Would you ever use naloxone?
Giving naloxone to someone who has overdosed on opioids and is unconscious is safe. Giving naloxone to someone who is unconscious if you don't know what caused it is unlikely to damage them any more. Alcohol, benzodiazepines, and psychostimulants, as well as other drugs like naloxone, cannot be used to reverse drug overdoses (e.g., cocaine, amphetamines, etc.). An extremely unusual allergy to naloxone may be life-threatening. Naloxone should still be given, according to Health Canada, because ""the result is probably better than not giving it.""
How should you administer first aid when taking naloxone?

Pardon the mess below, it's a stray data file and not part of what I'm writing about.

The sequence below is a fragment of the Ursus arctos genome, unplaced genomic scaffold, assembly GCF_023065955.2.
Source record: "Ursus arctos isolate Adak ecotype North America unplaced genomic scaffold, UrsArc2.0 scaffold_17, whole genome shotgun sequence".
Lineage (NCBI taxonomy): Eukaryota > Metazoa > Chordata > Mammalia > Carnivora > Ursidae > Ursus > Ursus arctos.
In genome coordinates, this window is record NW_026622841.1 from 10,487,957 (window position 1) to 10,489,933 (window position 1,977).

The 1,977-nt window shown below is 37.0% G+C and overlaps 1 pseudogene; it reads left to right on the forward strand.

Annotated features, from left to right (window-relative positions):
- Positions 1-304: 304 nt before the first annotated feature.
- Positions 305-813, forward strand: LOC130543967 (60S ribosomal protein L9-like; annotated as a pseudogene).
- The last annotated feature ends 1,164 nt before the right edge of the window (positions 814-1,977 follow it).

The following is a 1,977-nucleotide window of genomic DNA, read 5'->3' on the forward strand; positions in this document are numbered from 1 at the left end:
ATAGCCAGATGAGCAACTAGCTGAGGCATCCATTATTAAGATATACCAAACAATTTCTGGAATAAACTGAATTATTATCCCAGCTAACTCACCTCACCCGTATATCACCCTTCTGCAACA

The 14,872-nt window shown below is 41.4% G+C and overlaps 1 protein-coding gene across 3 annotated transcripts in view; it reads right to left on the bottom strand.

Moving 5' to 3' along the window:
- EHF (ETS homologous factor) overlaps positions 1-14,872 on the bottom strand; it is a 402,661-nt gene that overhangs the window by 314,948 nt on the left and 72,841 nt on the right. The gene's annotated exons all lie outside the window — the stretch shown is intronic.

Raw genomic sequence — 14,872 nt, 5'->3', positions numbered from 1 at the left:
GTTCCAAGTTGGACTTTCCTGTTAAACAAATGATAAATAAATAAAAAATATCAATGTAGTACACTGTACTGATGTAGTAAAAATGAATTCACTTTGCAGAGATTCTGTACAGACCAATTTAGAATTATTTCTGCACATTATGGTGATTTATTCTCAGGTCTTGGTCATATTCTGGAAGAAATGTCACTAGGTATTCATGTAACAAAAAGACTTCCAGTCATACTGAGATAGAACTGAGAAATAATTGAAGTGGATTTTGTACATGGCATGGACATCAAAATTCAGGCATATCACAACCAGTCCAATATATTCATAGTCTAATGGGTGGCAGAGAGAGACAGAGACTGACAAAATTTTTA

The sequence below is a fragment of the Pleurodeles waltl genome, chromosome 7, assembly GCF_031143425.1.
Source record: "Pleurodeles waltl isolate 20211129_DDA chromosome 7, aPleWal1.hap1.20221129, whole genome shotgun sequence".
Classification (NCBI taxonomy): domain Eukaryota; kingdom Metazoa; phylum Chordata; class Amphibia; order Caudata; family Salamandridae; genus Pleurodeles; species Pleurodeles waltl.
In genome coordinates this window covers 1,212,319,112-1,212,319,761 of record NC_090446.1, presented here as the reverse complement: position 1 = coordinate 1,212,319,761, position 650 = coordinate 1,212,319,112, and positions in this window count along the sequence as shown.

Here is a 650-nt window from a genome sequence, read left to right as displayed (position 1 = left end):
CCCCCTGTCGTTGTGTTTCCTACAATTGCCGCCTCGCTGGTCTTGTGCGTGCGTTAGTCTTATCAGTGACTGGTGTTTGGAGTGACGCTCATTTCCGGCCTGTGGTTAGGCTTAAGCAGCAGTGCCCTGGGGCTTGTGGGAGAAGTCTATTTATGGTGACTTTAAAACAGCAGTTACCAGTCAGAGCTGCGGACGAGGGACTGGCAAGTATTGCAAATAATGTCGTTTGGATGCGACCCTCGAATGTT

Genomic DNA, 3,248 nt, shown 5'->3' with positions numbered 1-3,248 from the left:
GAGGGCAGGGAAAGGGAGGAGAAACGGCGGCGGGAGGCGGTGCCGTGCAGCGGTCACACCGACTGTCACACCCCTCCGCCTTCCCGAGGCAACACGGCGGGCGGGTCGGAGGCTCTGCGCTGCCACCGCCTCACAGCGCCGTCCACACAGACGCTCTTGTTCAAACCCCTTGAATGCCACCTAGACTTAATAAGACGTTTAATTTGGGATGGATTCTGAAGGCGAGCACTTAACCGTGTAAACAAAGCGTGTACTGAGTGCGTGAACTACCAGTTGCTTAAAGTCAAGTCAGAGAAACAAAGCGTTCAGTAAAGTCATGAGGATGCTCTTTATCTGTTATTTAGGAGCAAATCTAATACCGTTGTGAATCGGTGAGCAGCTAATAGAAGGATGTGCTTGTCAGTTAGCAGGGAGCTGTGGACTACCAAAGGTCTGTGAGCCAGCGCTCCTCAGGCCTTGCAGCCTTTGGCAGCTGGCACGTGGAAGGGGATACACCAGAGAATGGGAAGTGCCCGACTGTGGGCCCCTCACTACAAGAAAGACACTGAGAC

As contact with opioid medicines can be risky, please also review the OSH Answers on Opioids (including Fentanyl) - Precautions for first responders for additional details. Do not handle or contact any products if you are unsure. When naloxone is administered: Know the warning signs and symptoms of an overdose on opioids. Make an urgent call for medical aid. If you are trained and it is safe for you to do so, start CPR if the person's respiration stops. To see if the person is known to have a naloxone allergy, look for a medical alert tag on their clothing. the naloxone to the patient (including when a potential allergy is unknown). The medication might be offered as a nasal spray or as an injection. Follow the manufacturer’s instructions for safe use. It may take about 1 to 5 minutes for breathing to return to normal. Monitor the person’s condition while waiting for emergency assistance. Naloxone lasts for about 20 to 90 minutes. Since opioids may remain in the person’s system longer, symptoms may return. A second dose may be required. Be prepared that the person may become aggressive, or may vomit/ have diarrhea. Always call for emergency medical assistance. A medical professional should monitor the person’s recovery. If using an injection method, be aware of the hazards and risks associated with needlestick injury and the transmission of infections."""